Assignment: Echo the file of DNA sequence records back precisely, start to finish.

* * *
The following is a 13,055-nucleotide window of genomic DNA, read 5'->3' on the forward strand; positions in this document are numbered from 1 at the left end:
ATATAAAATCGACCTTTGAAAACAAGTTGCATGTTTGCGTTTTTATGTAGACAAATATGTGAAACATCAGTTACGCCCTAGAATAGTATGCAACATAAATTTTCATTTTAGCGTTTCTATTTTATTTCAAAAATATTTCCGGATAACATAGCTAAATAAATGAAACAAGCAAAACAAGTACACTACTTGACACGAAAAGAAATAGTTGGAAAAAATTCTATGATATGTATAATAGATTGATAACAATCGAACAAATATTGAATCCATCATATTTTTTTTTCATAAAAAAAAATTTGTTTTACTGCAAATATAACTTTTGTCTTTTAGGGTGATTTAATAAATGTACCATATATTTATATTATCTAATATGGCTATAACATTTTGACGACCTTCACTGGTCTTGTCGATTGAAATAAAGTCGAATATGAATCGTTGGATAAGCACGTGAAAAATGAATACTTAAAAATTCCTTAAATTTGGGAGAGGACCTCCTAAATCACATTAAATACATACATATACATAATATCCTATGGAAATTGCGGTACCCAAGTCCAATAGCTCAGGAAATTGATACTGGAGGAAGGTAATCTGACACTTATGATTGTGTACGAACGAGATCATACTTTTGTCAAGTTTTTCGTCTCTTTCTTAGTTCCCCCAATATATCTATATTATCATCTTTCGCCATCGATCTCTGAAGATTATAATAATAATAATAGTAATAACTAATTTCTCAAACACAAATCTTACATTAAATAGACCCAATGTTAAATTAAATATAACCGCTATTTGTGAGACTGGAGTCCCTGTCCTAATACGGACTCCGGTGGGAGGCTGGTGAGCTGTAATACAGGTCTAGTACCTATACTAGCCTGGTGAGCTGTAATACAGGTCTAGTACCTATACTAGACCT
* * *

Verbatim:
The following is a 13,055-nucleotide window of genomic DNA, read 5'->3' on the forward strand; positions in this document are numbered from 1 at the left end:
ATATAAAATCGACCTTTGAAAACAAGTTGCATGTTTGCGTTTTTATGTAGACAAATATGTGAAACATCAGTTACGCCCTAGAATAGTATGCAACATAAATTTTCATTTTAGCGTTTCTATTTTATTTCAAAAATATTTCCGGATAACATAGCTAAATAAATGAAACAAGCAAAACAAGTACACTACTTGACACGAAAAGAAATAGTTGGAAAAAATTCTATGATATGTATAATAGATTGATAACAATCGAACAAATATTGAATCCATCATATTTTTTTTTCATAAAAAAAAATTTGTTTTACTGCAAATATAACTTTTGTCTTTTAGGGTGATTTAATAAATGTACCATATATTTATATTATCTAATATGGCTATAACATTTTGACGACCTTCACTGGTCTTGTCGATTGAAATAAAGTCGAATATGAATCGTTGGATAAGCACGTGAAAAATGAATACTTAAAAATTCCTTAAATTTGGGAGAGGACCTCCTAAATCACATTAAATACATACATATACATAATATCCTATGGAAATTGCGGTACCCAAGTCCAATAGCTCAGGAAATTGATACTGGAGGAAGGTAATCTGACACTTATGATTGTGTACGAACGAGATCATACTTTTGTCAAGTTTTTCGTCTCTTTCTTAGTTCCCCCAATATATCTATATTATCATCTTTCGCCATCGATCTCTGAAGATTATAATAATAATAATAGTAATAACTAATTTCTCAAACACAAATCTTACATTAAATAGACCCAATGTTAAATTAAATATAACCGCTATTTGTGAGACTGGAGTCCCTGTCCTAATACGGACTCCGGTGGGAGGCTGGTGAGCTGTAATACAGGTCTAGTACCTATACTAGCCTGGTGAGCTGTAATACAGGTCTAGTACCTATACTAGACCT